8 Bodacious Homes With Curves for Days

Combining swerves and verve, these homes showcase the allure of organic silhouettes.
Text by

These one-of-a-kind abodes embrace their wonderfully curvy lines—from the Flintstone House in Northern California, to a hyper-modern wave design in Finland.

An Underground Hideaway That Was Inspired by the Shape of a Peanut

Architect Javier Senosiain created this remarkable home on a hilly site near Mexico City. "The green dune wraps itself around the inside spaces almost completely, rendering it almost invisible so that, from the outside, all one sees are grass, bushes, trees, and flowers," he says.

The living room features a bench filled with small polyurethane balls that conform to the shape and weight of the sitter.

A full view of Fang's additions to the Flintstone House, which includes large, oxidized-steel sculptures of dinosaurs and a giraffe—some over 15 feet high—and a "Yabba Dabba Doo" sign.

One can almost picture Wilma and Betty preparing dinner in the quirky kitchen.

In the woods of Malborghetto Valbruna in the Italian Dolomite commune of Tarvisio reside a pair of egg-shaped tree houses.

Like fruit in the trees, the pods appear to hover in midair.

The lush spaces of the Garden Room interweave plants into its organic form.

In the bathroom, the teal mosaic tile hug the curves of the walls, ceiling, and built-in shelving.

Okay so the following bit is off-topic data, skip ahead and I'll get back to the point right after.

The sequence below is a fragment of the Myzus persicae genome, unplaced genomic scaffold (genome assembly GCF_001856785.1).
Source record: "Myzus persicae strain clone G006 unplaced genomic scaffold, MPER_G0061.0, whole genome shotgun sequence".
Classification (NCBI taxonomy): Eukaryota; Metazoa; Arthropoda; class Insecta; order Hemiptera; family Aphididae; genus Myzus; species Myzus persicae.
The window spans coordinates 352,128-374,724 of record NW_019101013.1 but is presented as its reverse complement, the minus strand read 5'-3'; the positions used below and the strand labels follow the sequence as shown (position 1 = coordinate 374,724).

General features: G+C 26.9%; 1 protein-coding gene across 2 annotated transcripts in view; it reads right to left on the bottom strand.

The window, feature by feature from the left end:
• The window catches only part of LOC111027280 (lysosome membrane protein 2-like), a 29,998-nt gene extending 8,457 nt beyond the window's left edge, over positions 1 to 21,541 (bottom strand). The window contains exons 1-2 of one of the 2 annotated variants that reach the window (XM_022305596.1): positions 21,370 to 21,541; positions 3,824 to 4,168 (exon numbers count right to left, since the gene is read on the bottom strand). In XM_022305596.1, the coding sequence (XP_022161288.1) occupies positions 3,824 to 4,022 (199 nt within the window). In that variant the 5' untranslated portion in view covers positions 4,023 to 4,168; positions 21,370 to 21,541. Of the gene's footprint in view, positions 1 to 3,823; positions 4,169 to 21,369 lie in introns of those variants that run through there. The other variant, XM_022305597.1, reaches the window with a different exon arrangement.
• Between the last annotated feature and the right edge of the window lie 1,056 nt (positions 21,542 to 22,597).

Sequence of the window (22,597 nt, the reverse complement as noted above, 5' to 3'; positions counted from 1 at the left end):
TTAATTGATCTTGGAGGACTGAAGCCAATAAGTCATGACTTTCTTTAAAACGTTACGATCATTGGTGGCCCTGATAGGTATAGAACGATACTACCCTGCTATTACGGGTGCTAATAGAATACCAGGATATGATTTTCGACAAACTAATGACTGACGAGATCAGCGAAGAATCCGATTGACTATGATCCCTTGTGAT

The roof's siding is made of painted plywood, while the facade is constructed from glass and spruce logs.

Polar Life Haus is a Finnish family company founded in 1907. The company is locally known as Honkatalot.

Villa Ypsilon was inspired by the shape of the letter "Y"—or ypsilon, as it's called in Greek. Each of the branches descend from the center, gently sloping to meet the earth.

Inside, the home stands out from the traditional Greek design vernacular.  Architects Theo Sarantoglou Lalis and Dora Sweijd experimented with different shapes to create the living room's acoustic ceiling and partition systems.

Describing what the Bloom House looks like is tricky; even architect Charles Harker won't reveal what the home is intended to depict.

The twist of the fire place matches that of the main staircase, and the carved wood is meant to emulate bones sticking out of skin.

Niko Architect and landscape firm Ecopochva designed a Moscow home that doesn’t play by the rectilinear rules of conventional architecture. Vegetation blankets the home’s concrete form, and its walls sweep upward and outward to become roofs. Molded floor-to-ceiling windows curve to grant panoramic views of the backyard and swimming pool.

A sweeping staircase spirals up to the second floor. A sculpture plays off the black marble floors, and a bonsai perches preciously on a rounded display ledge.




Get the Dwell Newsletter

Be the first to see our latest home tours, design news, and more.